Worship Must Resist Idolatry
This year’s Alliance Women theme, “Belong”, is about inviting us to come just as we are to the table that Jesus has set for us. When we accept Jesus’ gracious invitation, we find the sense of belonging we all yearn for. Oh, how beautiful it is to take our place at Jesus’ table! There, we can relinquish all that keeps us from worship and a close relationship with the one true God.
However, our focus can easily turn away from His table. If you’re like me, you may have found yourself walking towards Him, only to become easily distracted. Other things that seem to offer safety and comfort may earn my trust, but then they misguide me and ultimately drive me away from Jesus. When other priorities become of more value and importance to us than God, we are placing them above Him, thus making them our idols.
We all have idols. Growing up in a country where Catholicism is predominant, I thought that idolatry meant only the worship and veneration of statues. But idolatry involves more than that. Any time we offer our adoration and attention that belongs to God to other things, we are guilty of idolatry. The real danger is not in worshipping a specific object, but in anything that keeps us away from having a genuine relationship with our Lord Jesus, fully surrendered to Him.
Too often, despite my desire to worship God, I struggle with letting go of things that bring me pleasure. I may say that I love God with all my heart, with all my soul, and with all my mind (Matthew 22:37), but not all of me is surrendered in worship to the One who deserves it all. These things I cling to are what have taken over pieces of my heart. They have become my idols.
For some, an idol could be a general need for control, or specific things that make us feel accepted, such as busyness, family, or work. When these things take precedence, there isn’t room or time for God to be the center of our lives. We are unable to submit our hearts and souls completely to the One that can truly and genuinely satisfy. Our worship may be incomplete because Jesus is Lord in only certain areas of our lives.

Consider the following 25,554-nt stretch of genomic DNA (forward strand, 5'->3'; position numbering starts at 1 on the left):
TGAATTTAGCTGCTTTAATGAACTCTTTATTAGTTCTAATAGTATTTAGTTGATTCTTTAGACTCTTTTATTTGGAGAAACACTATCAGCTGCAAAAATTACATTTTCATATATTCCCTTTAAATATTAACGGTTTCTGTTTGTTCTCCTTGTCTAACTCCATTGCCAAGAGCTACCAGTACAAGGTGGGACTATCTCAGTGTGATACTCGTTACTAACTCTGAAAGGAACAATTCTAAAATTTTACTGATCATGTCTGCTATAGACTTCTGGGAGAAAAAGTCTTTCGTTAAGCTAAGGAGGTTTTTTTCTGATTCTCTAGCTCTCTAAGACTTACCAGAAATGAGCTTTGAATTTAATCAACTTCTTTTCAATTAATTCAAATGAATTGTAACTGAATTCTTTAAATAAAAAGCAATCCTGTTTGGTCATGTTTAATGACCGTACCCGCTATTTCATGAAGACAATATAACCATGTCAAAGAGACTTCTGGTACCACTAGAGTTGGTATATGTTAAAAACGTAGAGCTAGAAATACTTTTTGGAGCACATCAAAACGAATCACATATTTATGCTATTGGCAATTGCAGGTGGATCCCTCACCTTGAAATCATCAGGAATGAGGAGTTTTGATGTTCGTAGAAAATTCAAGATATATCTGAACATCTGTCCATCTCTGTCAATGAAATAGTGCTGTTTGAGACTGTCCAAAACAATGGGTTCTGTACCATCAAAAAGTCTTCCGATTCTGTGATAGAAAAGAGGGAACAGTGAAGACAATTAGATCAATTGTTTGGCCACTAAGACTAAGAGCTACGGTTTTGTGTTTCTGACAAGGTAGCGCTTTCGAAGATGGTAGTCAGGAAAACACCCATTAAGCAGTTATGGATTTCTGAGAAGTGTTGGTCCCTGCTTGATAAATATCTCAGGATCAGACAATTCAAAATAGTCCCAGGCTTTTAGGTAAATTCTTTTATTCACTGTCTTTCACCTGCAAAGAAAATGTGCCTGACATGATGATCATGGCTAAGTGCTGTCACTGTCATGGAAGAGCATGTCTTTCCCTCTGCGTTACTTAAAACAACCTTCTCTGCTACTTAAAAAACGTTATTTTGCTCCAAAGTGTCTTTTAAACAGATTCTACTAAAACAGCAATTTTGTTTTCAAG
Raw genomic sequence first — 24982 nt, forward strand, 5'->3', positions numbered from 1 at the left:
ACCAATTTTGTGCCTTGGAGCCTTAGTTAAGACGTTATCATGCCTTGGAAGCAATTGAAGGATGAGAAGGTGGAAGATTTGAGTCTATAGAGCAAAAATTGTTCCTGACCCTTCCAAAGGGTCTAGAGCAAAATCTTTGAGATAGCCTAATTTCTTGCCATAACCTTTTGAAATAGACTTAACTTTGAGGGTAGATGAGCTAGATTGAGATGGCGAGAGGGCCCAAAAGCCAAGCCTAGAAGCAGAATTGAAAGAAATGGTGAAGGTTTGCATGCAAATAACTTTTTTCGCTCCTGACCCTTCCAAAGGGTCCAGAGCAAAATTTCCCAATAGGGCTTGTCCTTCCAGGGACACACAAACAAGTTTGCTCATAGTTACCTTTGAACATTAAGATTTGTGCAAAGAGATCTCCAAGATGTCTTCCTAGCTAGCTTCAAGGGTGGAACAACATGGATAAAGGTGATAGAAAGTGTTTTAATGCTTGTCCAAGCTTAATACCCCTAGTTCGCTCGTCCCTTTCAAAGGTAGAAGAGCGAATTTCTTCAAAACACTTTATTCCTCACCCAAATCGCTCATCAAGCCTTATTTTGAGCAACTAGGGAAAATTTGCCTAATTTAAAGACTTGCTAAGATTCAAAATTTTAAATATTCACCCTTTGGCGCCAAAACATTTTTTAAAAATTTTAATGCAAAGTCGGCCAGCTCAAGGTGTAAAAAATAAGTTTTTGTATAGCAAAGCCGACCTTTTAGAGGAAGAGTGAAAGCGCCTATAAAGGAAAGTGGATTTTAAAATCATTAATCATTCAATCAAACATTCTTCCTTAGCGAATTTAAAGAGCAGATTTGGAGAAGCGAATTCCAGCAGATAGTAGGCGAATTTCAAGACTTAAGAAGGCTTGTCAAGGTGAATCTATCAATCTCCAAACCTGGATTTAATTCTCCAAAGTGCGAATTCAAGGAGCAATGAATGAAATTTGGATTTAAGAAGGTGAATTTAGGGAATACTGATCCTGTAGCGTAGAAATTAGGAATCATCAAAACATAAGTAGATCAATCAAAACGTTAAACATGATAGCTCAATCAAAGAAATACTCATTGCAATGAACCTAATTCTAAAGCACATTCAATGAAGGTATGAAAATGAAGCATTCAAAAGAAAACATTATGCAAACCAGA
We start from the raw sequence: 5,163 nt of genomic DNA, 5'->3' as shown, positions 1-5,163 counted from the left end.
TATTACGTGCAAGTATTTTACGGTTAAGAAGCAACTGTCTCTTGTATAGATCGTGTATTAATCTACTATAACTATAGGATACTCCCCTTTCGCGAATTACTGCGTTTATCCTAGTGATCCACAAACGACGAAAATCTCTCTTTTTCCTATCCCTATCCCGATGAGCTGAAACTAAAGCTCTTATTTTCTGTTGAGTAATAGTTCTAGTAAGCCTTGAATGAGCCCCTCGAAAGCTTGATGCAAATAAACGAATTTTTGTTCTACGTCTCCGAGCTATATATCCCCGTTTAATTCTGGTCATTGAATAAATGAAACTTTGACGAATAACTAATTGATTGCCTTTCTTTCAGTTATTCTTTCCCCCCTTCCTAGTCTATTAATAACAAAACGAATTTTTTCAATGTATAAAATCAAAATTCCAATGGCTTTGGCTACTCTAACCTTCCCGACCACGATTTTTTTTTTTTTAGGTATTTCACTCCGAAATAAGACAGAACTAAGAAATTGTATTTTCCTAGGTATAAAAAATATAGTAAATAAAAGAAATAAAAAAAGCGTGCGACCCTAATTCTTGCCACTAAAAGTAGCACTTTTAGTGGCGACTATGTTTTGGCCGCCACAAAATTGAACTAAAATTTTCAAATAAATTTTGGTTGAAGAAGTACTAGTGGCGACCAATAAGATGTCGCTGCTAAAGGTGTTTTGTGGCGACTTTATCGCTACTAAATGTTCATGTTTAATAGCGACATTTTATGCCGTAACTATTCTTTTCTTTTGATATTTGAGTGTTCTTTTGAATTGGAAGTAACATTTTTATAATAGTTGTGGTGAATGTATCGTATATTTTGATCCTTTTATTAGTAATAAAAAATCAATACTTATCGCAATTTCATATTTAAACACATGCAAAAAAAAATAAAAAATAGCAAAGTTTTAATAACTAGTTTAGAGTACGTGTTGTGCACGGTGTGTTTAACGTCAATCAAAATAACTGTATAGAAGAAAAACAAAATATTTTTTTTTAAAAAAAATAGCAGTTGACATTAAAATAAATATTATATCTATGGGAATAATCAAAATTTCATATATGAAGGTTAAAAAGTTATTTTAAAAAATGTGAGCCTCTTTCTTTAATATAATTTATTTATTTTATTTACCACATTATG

In his book Beautiful Resistance, Jon Tyson states that “God is not interested in our behavior. He wants our hearts.” We should earnestly search for a relationship deeply rooted in Scripture and true confession, inviting Jesus to come and free us from the idols that have taken His place. Total submission, relinquishing all areas in our lives that keep us from offering Him true worship, allows God to search in the deepest and darkest corners of our hearts. With full assurance of His grace, we can, in return, fix our eyes on Jesus alone, discovering His beauty and fully experiencing His unfailing love for us.
“Search me, O God, and know my heart; try me and know my thoughts. See if there be any wicked way in me and lead me in the way everlasting.” (Psalm 139:23–24, KJV)
Are We There Yet?
On Sunday, April 12, 2020, I was at home resting on my sofa. Earlier that day I had celebrated my risen Savior from that same sofa. It was odd, but I was relieved; the season of Lent was over. And I was ready to enter “ordinary time”—a season marked on the Christian calendar. To my dismay, I discovered that ordinary time was still 50 days away! The season of Easter continues through Pentecost. I felt like I was in the back seat of my parents’ car, whining, “Are we there yet?” I wanted to arrive at my preferred destination—normalcy—but it was not yet time.